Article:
“The function of the staging process remains the health and wellness of all poolees in our charge as they prepare to face the challenge of recruit training,” McDonnell said. “Staging is one portion of aggressive mitigation efforts being employed at recruit training to combat COVID-19.”

One Obstacle at a Time Mon, 31 Dec 2018 19:30:01 +0000 Rene ValentineRene ValentineHaving completed his last semester as The Citadel, Rene Valentine's future is bright. He made his mark on The Citadel. His next obstacle, Marine Officer Candidate School in Quantico.]]> Rene ValentineRene Valentine

The sun gleamed off the black granite slabs of The Citadel War Memorial and shone right onto Cadet Rene Valentine’s face. This moment made all of the hard work of the last four years worth the effort.

The Citadel War Memorial was dedicated during Homecoming 2017 to honor fallen alumni, and this year was the first ring ceremony of the War Memorial’s existence.

“It’s probably the most beautiful monument on campus, and it represents the purest ideals of The Citadel.”

As senior class president, one of Valentine’s responsibilities was to create a legacy for the Class of 2019. At this year’s ring ceremony, the most anticipated event of senior year, when senior cadets see their hard work, dedication and perseverance recognized, Valentine took his responsibility to heart, determined to incorporate a new tradition that would create a legacy for the Class of 2019. The legacy—a new tradition in which the senior class wearing their new bands of gold salutes The Citadel’s fallen alumni at the site of the War Memorial.

“It honors our fallen alumni, those who we should aspire to be like every day, those who most represent the ring. It cannot be removed or tarnished, nor can it be taken away or broken; this goes in the history books forever.”Click To Tweet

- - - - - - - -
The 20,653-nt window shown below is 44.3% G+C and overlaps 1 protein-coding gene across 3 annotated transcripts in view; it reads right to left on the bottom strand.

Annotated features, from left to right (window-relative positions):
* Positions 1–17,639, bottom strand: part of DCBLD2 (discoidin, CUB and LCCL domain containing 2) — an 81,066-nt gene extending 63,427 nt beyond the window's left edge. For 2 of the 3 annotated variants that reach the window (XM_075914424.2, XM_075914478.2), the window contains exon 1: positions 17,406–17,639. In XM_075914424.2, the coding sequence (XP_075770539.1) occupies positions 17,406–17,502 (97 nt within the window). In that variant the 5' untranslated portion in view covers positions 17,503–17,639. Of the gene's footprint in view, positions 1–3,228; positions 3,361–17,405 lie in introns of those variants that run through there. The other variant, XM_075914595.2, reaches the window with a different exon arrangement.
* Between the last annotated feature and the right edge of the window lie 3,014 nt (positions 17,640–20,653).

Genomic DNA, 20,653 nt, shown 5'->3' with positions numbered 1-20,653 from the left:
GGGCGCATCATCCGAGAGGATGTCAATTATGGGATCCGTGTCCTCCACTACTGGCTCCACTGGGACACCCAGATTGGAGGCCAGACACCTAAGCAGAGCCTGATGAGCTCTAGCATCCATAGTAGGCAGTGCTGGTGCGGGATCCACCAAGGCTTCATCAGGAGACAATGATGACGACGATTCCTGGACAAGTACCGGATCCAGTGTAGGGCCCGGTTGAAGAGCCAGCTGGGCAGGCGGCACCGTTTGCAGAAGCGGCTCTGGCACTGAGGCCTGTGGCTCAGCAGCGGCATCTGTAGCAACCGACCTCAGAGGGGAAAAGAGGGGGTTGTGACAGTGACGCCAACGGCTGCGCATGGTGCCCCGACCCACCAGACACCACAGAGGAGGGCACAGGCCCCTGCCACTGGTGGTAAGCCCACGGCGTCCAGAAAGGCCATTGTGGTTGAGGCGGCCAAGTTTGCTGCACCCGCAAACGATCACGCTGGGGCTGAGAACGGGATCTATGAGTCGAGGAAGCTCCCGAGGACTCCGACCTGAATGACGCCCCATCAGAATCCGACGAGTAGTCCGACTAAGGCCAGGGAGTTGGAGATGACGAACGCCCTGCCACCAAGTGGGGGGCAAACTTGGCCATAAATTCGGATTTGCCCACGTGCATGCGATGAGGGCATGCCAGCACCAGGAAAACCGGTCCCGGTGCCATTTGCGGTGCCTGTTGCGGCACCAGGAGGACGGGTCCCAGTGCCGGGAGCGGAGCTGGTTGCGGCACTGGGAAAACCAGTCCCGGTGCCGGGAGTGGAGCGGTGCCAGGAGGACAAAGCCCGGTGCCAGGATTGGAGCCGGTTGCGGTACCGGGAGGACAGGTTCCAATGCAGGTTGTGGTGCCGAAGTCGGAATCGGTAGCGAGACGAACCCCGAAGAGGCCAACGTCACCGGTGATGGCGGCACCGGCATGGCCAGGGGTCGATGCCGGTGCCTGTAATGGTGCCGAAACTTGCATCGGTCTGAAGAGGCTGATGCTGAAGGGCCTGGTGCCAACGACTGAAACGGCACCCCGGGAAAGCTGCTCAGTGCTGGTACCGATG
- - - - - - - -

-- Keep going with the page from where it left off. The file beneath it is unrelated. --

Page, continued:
Determined to leave his mark, Valentine arrived in Charleston with his eyes set on one goal—to find his purpose. Prior to his career at The Citadel, Valentine called many places home. Growing up on military bases, Valentine knew he wanted to serve his country as a Marine. Watching his mother, an Army lieutenant colonel, Valentine knew firsthand the rigors of military service. And wanting to be the best, he enrolled at The Citadel, whose challenging military environment added to its U.S. News & World Report ranking as the No. 1 college in the south offering up to a Master’s degree.

His first obstacle as a freshman was to fit in and find his place.  With wide eyes, Valentine idolized the ranking officers and wanted to be one of them, but he also realized that everyone matters, not just the ranking officers. Determined to make the most of his cadet experience, Valentine challenged himself at every opportunity. The desire to make a difference drove him to become class president.

“It was through drive and grit that I became class president. I didn’t want to be average, and I knew that I wanted our class to make a difference.”Click To Tweet

Having completed his last semester at The Citadel, the political science major’s future is bright.  Valentine made his mark on The Citadel.  His next obstacle—Marine Officer Candidate School in Quantico.

To view more student and cadet stories, visit